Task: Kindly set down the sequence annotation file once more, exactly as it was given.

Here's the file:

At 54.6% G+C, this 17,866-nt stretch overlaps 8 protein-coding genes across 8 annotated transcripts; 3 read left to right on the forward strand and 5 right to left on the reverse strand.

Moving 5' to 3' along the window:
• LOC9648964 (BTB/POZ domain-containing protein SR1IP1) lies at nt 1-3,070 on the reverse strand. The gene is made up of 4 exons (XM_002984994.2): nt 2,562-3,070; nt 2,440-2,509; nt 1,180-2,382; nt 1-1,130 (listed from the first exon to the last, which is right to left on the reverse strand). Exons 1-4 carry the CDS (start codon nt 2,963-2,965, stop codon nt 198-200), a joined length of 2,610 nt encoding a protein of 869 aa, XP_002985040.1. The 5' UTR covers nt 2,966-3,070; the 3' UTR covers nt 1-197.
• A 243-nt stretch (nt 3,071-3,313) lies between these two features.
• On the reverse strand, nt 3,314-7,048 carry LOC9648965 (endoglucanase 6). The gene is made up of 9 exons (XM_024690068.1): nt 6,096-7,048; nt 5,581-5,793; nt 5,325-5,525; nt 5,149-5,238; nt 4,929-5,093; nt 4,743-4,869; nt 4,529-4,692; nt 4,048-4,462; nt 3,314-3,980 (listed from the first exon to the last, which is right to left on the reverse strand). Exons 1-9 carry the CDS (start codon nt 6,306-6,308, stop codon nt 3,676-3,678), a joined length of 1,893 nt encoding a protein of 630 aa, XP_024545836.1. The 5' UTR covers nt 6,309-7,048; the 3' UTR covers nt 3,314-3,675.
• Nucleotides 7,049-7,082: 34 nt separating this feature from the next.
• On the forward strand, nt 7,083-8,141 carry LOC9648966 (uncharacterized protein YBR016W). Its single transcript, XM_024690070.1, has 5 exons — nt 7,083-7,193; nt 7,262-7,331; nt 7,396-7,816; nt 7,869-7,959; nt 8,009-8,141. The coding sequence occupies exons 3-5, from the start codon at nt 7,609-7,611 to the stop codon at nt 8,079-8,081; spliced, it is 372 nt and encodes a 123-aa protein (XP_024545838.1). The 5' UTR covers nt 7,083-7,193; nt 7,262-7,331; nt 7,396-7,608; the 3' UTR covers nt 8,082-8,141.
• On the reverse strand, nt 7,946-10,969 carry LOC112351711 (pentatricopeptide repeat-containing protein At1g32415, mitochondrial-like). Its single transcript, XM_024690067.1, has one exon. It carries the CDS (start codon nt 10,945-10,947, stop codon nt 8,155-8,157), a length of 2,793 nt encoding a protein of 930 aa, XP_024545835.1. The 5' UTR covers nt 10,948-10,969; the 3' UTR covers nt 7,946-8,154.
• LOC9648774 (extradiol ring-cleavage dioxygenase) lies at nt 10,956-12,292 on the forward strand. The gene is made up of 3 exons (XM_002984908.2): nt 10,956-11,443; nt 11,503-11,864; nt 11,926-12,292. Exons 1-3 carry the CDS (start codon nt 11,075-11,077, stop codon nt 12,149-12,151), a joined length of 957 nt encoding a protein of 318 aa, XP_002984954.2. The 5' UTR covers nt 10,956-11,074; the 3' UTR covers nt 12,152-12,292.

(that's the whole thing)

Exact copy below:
At 54.6% G+C, this 17,866-nt stretch overlaps 8 protein-coding genes across 8 annotated transcripts; 3 read left to right on the forward strand and 5 right to left on the reverse strand.

Moving 5' to 3' along the window:
• LOC9648964 (BTB/POZ domain-containing protein SR1IP1) lies at nt 1-3,070 on the reverse strand. The gene is made up of 4 exons (XM_002984994.2): nt 2,562-3,070; nt 2,440-2,509; nt 1,180-2,382; nt 1-1,130 (listed from the first exon to the last, which is right to left on the reverse strand). Exons 1-4 carry the CDS (start codon nt 2,963-2,965, stop codon nt 198-200), a joined length of 2,610 nt encoding a protein of 869 aa, XP_002985040.1. The 5' UTR covers nt 2,966-3,070; the 3' UTR covers nt 1-197.
• A 243-nt stretch (nt 3,071-3,313) lies between these two features.
• On the reverse strand, nt 3,314-7,048 carry LOC9648965 (endoglucanase 6). The gene is made up of 9 exons (XM_024690068.1): nt 6,096-7,048; nt 5,581-5,793; nt 5,325-5,525; nt 5,149-5,238; nt 4,929-5,093; nt 4,743-4,869; nt 4,529-4,692; nt 4,048-4,462; nt 3,314-3,980 (listed from the first exon to the last, which is right to left on the reverse strand). Exons 1-9 carry the CDS (start codon nt 6,306-6,308, stop codon nt 3,676-3,678), a joined length of 1,893 nt encoding a protein of 630 aa, XP_024545836.1. The 5' UTR covers nt 6,309-7,048; the 3' UTR covers nt 3,314-3,675.
• Nucleotides 7,049-7,082: 34 nt separating this feature from the next.
• On the forward strand, nt 7,083-8,141 carry LOC9648966 (uncharacterized protein YBR016W). Its single transcript, XM_024690070.1, has 5 exons — nt 7,083-7,193; nt 7,262-7,331; nt 7,396-7,816; nt 7,869-7,959; nt 8,009-8,141. The coding sequence occupies exons 3-5, from the start codon at nt 7,609-7,611 to the stop codon at nt 8,079-8,081; spliced, it is 372 nt and encodes a 123-aa protein (XP_024545838.1). The 5' UTR covers nt 7,083-7,193; nt 7,262-7,331; nt 7,396-7,608; the 3' UTR covers nt 8,082-8,141.
• On the reverse strand, nt 7,946-10,969 carry LOC112351711 (pentatricopeptide repeat-containing protein At1g32415, mitochondrial-like). Its single transcript, XM_024690067.1, has one exon. It carries the CDS (start codon nt 10,945-10,947, stop codon nt 8,155-8,157), a length of 2,793 nt encoding a protein of 930 aa, XP_024545835.1. The 5' UTR covers nt 10,948-10,969; the 3' UTR covers nt 7,946-8,154.
• LOC9648774 (extradiol ring-cleavage dioxygenase) lies at nt 10,956-12,292 on the forward strand. The gene is made up of 3 exons (XM_002984908.2): nt 10,956-11,443; nt 11,503-11,864; nt 11,926-12,292. Exons 1-3 carry the CDS (start codon nt 11,075-11,077, stop codon nt 12,149-12,151), a joined length of 957 nt encoding a protein of 318 aa, XP_002984954.2. The 5' UTR covers nt 10,956-11,074; the 3' UTR covers nt 12,152-12,292.